Standstill vs. No Standstill. 13D Monitor has tracked 167 situations in the past
six years where an activist has gained a board seat. Of those 167 situations, the
activist entered into a standstill agreement 118 times (70.7%). However, of those
118 standstill agreements, 66 just prohibited the activist from commencing a proxy
fight or opposing management’s slate at the upcoming meeting. I do not consider
this to be any real restriction on the activist since the activist would not settle
with the company on a board seat and then challenge its own settlement terms. So,
of the 118 situations, there were only 52 (44.1%) where the activist was either
restricted beyond the current meeting or had material restrictions beyond supporting
management’s slate at the current meeting.
Voting Restrictions. 40 (33.9%) out of the 118 standstill agreements provided
for the activist to support management’s proposals beyond the slate of nominees.
Of those 40, 31 were only through the current year (not much of a sacrifice since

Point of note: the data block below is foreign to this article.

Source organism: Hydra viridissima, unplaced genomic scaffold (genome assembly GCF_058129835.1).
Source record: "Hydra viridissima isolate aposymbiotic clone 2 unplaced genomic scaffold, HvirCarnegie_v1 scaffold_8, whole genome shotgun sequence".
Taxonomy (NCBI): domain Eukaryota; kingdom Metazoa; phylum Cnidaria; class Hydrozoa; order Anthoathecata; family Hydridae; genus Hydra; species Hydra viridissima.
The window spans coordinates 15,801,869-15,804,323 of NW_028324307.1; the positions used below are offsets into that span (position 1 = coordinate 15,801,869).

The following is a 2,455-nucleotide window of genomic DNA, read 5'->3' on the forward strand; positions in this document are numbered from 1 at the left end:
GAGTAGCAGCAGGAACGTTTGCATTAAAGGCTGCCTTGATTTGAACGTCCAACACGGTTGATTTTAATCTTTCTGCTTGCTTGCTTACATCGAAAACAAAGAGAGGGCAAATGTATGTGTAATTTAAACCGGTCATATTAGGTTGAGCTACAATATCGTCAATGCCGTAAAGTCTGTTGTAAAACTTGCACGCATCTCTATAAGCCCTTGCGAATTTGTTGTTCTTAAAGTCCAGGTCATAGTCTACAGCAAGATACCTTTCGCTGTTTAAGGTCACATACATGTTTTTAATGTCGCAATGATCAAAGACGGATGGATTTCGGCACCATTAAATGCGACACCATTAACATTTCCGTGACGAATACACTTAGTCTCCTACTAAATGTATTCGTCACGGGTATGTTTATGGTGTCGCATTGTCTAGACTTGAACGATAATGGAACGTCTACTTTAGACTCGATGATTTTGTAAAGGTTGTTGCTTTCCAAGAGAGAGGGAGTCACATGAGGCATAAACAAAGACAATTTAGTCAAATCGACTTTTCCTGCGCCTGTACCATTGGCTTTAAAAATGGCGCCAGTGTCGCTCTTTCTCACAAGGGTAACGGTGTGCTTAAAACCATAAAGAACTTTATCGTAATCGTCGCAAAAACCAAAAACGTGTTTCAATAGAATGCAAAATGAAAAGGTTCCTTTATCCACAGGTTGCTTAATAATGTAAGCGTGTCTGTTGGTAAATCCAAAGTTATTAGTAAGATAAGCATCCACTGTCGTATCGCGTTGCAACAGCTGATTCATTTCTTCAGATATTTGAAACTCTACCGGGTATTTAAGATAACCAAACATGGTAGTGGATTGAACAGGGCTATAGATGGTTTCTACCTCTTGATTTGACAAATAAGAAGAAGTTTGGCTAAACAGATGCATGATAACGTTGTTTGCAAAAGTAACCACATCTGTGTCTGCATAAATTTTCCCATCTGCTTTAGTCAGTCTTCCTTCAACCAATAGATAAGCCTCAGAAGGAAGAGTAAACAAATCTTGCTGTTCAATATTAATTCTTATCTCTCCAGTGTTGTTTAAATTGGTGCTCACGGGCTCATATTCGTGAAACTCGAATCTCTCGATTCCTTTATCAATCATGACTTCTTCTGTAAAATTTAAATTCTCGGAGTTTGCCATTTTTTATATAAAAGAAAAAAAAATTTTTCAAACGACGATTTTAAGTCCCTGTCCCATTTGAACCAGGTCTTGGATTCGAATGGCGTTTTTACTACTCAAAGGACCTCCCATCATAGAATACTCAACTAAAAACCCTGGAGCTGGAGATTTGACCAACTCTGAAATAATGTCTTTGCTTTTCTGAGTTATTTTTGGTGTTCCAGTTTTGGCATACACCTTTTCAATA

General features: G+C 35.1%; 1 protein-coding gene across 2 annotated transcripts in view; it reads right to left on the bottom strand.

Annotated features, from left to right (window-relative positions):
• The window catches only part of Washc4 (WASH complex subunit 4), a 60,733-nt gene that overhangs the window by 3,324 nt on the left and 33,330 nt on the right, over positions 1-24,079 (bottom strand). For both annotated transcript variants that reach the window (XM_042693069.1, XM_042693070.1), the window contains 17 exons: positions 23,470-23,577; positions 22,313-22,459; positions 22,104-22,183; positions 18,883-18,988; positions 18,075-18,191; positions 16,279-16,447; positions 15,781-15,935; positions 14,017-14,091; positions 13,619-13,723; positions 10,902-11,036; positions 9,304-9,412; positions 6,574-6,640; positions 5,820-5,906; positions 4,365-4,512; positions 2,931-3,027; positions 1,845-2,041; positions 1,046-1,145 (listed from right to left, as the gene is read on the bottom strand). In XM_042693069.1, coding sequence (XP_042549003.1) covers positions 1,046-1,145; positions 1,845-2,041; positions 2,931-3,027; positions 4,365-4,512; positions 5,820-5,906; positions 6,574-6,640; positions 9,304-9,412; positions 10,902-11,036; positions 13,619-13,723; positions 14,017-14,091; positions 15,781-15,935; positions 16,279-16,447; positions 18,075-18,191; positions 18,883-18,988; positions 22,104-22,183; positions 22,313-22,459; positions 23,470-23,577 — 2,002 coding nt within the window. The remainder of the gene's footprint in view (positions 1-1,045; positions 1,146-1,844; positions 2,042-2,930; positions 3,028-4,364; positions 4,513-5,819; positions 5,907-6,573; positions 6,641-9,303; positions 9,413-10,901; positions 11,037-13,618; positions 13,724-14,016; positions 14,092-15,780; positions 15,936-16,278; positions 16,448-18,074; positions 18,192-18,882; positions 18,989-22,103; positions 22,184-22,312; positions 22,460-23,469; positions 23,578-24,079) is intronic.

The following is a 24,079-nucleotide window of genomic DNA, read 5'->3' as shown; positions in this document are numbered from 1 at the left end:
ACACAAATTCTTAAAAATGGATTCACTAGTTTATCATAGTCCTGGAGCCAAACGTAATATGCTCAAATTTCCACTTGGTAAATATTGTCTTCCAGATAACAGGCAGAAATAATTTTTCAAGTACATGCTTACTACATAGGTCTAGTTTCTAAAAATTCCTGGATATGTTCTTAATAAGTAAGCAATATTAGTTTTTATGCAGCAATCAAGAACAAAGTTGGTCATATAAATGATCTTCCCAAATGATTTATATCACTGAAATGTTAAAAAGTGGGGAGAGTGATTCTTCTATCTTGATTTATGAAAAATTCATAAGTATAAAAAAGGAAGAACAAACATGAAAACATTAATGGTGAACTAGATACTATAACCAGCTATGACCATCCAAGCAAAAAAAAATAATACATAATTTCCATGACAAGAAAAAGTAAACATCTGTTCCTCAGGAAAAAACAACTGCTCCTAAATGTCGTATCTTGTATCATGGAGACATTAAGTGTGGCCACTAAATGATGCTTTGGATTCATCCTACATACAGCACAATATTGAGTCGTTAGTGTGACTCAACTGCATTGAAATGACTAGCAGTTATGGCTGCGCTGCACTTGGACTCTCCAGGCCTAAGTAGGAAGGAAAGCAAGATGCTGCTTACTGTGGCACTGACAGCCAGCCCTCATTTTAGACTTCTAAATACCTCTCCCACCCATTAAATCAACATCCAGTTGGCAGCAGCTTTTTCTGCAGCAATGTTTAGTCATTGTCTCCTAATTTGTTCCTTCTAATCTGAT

the activist already knows what is going to be voted on and what management’s position
is) and only 9 times (7.6%) did this restriction apply beyond the current year.
Corporate Governance Restrictions (i.e., proxy fights, etc.). In 103 (87.3%)
of the 118 standstills, there was some sort of a corporate governance restriction.
60 of the 103 were for the current year only, which is not much of a sacrifice since
an activist is not going to settle a proxy fight only to start another proxy fight
at the same meeting. In 28 (23.7%) of the standstills did the corporate governance
restriction extend to the next annual meeting and rarely (12.7%) did it extend beyond
the next annual meeting.
Stock Acquisition Restrictions. In only 41 of the 118 standstills did the
activist restrict itself from acquiring common stock. Those provisions were somewhat
evenly split over a term extending to the current meeting (36.6%) and a term extending
for a year beyond the current meeting (43.9%), with fewer provisions (19.5%) having
a longer term.
Conclusion. In conclusion, it seems standard that in connection with being
granted Board representation, activists agree to corporate governance standstill
provisions for the upcoming meeting. While longer standstill periods, voting agreements
(beyond the slate at the upcoming meeting) and stock purchasing restrictions are
negotiated and agreed to from time to time, they certainly are not standard. The
attached chart gives more detail on their frequency.